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TRAVEL

5 MIN

What to Do in Myrtle Beach (If You Don't Want to Play Golf the Entire Time)

Our correspondent learns to wakeboard during a visit to the coastal Carolina city

Golf. Swim. Eat. Repeat. Lured by 100 odd golf courses in the vicinity and vacation packages galore, millions of tourists flock to beach year round – many with a bag of clubs in tow.

Canadians in particular have warmed to this East Coast destination, in part thanks to Can-Am Days promotions, designed to ameliorate the wallop on the wallet from the currency exchange. From January through April select hotels offer Canadians discounts as steep as 55%. As a result of the red carpet treatment the Canuck tourist contingent is highly visible here; Canadian flags are flown outside all the hotels, and you see Ontario plates in pretty much every golf course parking lot. There’s even a Second Cup on one of the main thoroughfares in town.

But Canadian or not, most visitors follow the familiar refrain: Golf. Swim. Eat. I’ve been guilty of that exact itinerary, drawn to the area by famous courses including Caledonia Golf & Fish Club, The Dunes and the Love course at Barefoot Resort & Golf, followed by the customary dip in the ocean or ride on one of Myrtle’s many lazy rivers.

You can rinse and repeat it all the next day – or you can discover there’s way more to Myrtle than meets the club. Onarecent visit, I tried to resist the seduction of the links and see what else awaits the traveller on the South Carolina coast.

Learn to Wakeboard

If the mere idea of skimming over water at 40 kilometres an hour grabs you, chances are you’ll fall in love with snowboarding’s summer cousin. As in that other kindred sport, wakeboarders are obsessed with “going big,” which translates in real terms to pulling off dizzying spins, flips, and upside-down aerial tricks (known as inverts in wake-speak). But before you can brave a ramp or even attempt an acrobatic manoeuvre, you first have to get up and get a handle on being pulled around like a leashed pooch being taken for a run.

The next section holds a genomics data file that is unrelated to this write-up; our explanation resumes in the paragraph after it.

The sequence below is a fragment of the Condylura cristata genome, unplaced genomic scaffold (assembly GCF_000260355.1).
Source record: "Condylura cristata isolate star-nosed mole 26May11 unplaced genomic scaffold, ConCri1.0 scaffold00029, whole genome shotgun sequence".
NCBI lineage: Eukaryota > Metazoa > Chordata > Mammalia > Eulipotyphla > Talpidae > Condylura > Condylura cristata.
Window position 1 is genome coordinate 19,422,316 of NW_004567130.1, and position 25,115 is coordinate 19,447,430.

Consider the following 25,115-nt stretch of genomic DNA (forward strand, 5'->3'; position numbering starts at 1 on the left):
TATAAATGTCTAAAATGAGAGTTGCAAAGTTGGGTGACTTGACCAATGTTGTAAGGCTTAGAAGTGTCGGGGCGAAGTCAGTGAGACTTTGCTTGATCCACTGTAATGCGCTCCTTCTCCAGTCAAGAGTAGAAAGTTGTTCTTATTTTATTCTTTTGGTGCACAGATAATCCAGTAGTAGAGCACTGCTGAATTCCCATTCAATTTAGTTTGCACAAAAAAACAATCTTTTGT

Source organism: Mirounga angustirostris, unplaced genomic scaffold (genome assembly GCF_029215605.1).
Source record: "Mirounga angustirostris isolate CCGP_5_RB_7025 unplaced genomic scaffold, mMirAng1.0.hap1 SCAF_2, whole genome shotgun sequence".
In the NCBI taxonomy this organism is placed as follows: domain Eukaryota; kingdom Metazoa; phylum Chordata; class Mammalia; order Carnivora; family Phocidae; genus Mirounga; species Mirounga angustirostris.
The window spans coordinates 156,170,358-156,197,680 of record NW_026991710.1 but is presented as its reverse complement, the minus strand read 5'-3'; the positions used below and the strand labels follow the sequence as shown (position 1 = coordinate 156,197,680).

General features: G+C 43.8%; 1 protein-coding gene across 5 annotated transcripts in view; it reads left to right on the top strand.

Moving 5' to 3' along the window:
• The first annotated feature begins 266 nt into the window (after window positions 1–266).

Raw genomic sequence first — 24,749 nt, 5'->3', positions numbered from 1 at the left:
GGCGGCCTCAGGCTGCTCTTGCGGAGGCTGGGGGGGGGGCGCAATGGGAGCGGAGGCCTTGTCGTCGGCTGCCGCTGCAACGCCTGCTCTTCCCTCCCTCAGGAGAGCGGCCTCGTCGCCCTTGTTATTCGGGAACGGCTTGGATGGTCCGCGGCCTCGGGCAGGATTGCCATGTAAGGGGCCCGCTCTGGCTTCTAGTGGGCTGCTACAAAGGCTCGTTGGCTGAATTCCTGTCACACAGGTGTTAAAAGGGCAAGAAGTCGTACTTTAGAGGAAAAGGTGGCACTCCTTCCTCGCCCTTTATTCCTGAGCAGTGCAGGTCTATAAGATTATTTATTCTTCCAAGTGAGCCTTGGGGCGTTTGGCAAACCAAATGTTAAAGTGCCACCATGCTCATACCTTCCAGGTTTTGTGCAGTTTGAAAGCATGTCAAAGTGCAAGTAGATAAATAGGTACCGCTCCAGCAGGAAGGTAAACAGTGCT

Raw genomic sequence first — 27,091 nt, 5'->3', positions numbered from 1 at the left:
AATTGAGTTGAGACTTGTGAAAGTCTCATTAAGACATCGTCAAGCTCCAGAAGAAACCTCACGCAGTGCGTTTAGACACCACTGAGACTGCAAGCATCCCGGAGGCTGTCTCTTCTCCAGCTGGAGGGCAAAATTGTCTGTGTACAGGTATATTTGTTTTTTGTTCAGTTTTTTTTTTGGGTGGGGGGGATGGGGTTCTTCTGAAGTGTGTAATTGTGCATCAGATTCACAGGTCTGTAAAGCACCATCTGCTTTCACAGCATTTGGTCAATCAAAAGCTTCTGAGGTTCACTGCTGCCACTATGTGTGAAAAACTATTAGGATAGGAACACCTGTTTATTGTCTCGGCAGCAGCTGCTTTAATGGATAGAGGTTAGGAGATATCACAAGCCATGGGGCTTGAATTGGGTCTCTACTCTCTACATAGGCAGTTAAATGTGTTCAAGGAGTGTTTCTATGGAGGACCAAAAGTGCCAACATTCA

Enter North Myrtle’s Shark Wake Park, which centres around a state-of-the-art, Danish-designed, five-tower Alta Cable Ski system, which pulls riders on a loop around a manmade lake.

Courtesy Mike Dojc / Billy

Wakeboarding looks hard, is hard

I find myself feeling a little bit of trepidation as a I grab the rope and commit to letting the pulley system take me for a ride. I keep flipping my board around trying to determine if it is more comfortable with my left foot forward or my right. Both ways seem about the same: awkward. The operator, sensing my apprehension, tells me most right-handed people do opt to put their left foot ahead, but not to let trivial stats limit myself. Maybe I’m “ambifootrous.”

“Quit overthinking and start doing,” I tell myself, just as the red light changes to green and I’m yanked onto the course.

For a few glorious milliseconds I glide over the water like a great blue heron. Then, suddenly, my centre of gravity goes awry and I face plant into the drink. Using the wakeboard as a flutterboard, I swim back to shore, raring to go again. It takes a few attempts (well, in the spirit of honesty, seven or eight) before I get a handle of the balancing act and start making some turns around the circuit.

The turning point comes when I finally commit to muscle memory the pivotal move of bringing the rope back into my hip when it periodically would go a little slack. The consequence of forgetting to make the move had been a sudden jerk forward followed by a belly flop. While I choose to stick to the perimeter of the park eschewing all the ramps and rails, next time out I’ll go “bigger” and at least try a jump.